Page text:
Dutch scientists flap to the future with 'insect' drone
SCI & TECH
| Feb 23rd 2014 | 3 min read
SCI & TECH
|A view of the DelFly Explorer, the world's lightest autonomous flapping drone, during a demonstration at the Delft Technical University, on January 29, 2014|
Delft, Netherlands: "This is the DelFly Explorer, the world's smallest drone with flapping wings that's able to fly around by itself and avoid obstacles," its proud developer Guido de Croon of the Delft Technical University told AFP.
Weighing just 20 grammes (less than an ounce), around the same as four sheets of printer paper, the robot dragonfly could be used in situations where much heavier quadcopters with spinning blades would be hazardous, such as flying over the audience to film a concert or sport event.
The Explorer looks like a large dragonfly or grasshopper as it flitters about the room, using two tiny low-resolution video cameras -- reproducing the 3-D vision of human eyes -- and an on-board computer to take in its surroundings and avoid crashing into things.
And like an insect, the drone which has a wingspan of 28 centimetres (11 inches), would feel at home flying around plants.
"It can for instance also be used to fly around and detect ripe fruit in greenhouses," De Croon said, with an eye on the Netherlands' vast indoor fruit-growing business.
"Or imagine, for the first time there could be an autonomous flying fairy in a theme park," he said.
'Real small insects'
Unlike other drones that use rotor blades and can weigh hundreds of times as much, the Explorer has two wings on each side that flap rapidly to create lift.
"We got our inspiration from real small insects," De Croon said.
While smaller "flapping" drones exist, such as the RoboBee developed by students at Harvard University in the United States, they are tethered for power, control and processing, and thus, far from autonomous.
The Explorer has its own small lithium polymer battery that allows it to fly for around nine minutes, while it "sees" with its onboard processor and a specially-developed algorithm to make instant decisions.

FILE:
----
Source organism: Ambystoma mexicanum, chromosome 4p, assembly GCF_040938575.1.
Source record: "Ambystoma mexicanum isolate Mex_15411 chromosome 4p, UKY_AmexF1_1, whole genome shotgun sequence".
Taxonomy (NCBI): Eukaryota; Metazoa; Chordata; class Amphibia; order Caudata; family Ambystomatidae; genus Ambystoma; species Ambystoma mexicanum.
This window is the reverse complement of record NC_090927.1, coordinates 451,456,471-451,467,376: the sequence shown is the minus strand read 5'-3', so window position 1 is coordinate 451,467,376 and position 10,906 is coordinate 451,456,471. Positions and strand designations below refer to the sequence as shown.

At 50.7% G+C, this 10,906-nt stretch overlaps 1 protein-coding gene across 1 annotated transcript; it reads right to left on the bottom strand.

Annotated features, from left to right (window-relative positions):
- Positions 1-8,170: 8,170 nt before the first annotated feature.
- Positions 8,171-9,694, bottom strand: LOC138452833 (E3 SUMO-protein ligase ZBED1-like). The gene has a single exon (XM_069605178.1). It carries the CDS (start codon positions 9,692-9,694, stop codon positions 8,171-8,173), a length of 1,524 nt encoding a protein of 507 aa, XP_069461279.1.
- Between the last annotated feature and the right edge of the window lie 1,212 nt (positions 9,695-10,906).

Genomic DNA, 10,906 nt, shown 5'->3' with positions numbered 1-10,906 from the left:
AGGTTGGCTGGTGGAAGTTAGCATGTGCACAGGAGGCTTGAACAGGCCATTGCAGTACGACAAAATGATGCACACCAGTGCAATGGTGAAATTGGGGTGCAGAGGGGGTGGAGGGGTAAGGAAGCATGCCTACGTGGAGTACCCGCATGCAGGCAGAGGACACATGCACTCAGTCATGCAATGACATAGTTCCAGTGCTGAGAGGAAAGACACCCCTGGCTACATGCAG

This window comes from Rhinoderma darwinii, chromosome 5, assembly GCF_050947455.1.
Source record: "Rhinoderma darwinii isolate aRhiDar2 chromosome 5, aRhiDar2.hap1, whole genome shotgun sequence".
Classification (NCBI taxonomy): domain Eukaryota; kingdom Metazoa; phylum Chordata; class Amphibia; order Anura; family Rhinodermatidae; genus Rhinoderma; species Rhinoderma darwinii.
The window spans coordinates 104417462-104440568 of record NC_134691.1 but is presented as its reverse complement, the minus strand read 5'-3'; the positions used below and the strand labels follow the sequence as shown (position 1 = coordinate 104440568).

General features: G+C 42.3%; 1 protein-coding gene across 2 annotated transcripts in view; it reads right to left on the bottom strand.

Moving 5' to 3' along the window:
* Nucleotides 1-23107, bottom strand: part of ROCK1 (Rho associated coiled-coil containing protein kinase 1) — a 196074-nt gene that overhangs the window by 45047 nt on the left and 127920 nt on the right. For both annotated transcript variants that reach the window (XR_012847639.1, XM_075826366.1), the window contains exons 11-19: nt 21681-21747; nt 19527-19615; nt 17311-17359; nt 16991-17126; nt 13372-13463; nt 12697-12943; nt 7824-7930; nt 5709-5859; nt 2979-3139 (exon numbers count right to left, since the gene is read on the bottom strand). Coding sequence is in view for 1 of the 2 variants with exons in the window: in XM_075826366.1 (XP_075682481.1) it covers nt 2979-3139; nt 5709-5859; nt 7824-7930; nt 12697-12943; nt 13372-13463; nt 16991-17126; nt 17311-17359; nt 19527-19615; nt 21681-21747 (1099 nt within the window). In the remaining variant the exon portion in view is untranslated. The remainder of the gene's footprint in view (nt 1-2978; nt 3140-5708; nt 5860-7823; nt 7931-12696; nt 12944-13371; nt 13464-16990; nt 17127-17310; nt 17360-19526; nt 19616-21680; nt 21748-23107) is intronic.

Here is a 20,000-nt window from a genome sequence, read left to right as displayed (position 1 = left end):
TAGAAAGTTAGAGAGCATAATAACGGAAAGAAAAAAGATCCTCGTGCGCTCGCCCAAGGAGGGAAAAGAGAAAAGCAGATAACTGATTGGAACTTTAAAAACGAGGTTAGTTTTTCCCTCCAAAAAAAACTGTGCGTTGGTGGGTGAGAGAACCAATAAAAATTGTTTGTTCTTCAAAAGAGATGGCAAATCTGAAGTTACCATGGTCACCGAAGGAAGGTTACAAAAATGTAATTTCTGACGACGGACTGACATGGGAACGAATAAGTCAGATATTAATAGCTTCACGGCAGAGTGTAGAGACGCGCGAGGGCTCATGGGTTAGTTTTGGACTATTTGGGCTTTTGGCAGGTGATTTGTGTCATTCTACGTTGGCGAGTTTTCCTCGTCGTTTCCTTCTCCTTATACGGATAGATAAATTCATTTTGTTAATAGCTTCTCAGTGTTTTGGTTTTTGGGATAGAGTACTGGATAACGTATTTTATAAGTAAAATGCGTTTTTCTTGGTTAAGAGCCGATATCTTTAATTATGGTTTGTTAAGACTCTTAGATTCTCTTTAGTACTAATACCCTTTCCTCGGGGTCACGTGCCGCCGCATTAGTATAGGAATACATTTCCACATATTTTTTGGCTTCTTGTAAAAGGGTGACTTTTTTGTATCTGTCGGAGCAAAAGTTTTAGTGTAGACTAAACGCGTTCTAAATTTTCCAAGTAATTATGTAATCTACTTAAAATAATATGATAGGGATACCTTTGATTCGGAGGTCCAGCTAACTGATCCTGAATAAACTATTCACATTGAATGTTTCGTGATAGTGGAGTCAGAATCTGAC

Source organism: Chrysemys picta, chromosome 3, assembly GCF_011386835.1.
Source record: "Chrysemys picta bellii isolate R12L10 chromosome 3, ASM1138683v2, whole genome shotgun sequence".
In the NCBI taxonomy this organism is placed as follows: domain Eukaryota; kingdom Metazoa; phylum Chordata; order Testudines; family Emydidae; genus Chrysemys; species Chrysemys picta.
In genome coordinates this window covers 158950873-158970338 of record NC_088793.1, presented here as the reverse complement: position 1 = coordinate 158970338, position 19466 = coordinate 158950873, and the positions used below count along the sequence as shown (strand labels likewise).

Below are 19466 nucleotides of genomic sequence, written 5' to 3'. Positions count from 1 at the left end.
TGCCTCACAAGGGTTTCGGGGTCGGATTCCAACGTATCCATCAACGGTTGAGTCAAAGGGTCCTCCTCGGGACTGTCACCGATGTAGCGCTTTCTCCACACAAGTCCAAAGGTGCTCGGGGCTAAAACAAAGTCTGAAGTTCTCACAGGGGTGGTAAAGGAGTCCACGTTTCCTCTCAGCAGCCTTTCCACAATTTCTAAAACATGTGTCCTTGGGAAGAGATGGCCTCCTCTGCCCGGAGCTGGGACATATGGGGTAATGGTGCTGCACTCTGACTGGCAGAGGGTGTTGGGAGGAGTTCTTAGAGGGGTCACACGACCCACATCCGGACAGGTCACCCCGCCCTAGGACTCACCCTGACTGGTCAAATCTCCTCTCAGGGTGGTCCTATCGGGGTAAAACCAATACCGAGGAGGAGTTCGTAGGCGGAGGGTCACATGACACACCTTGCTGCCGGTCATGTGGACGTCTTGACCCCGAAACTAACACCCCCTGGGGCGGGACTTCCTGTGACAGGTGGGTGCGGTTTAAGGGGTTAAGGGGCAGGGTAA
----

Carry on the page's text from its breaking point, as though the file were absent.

It has wireless analog video, gyroscopes and a barometer to calculate its height.
Different algorithms would allow it to perform different tasks, and because it is autonomous it could be sent into enclosed spaces such as concrete buildings or mine shafts, where radio control would be impossible, to search for casualties or hazards.
"The DelFly knows precisely where obstacles are located," said De Croon as the aircraft, built from composite materials including carbon fibre, fluttered towards a wall during a demonstration flight before veering elegantly away in search of another route.
The idea of building a flapping-winged drone began around nine years ago when a group of students at Delft Technical University's prestigious aerospace faculty first designed the DelFly I.
Over the next few years, research continued and the machine became smaller and smaller, said Sjoerd Tijmons, 28, who helped write the algorithm for the latest DelFly Explorer's "brain".
An earlier incarnation, the DelFly Micro with a wingspan of 10 centimetres, was in 2008 declared the "smallest camera equipped aircraft in the world" by the Guinness Book of Records.
But De Croon admits that humans are not quite able to produce swarms of autonomous robotic insects the size of bees or flies, mainly because of restrictions on battery life.
"Still there are some major challenges... and if I have to put a number on it, I think we are still a few decades away," he laughed.
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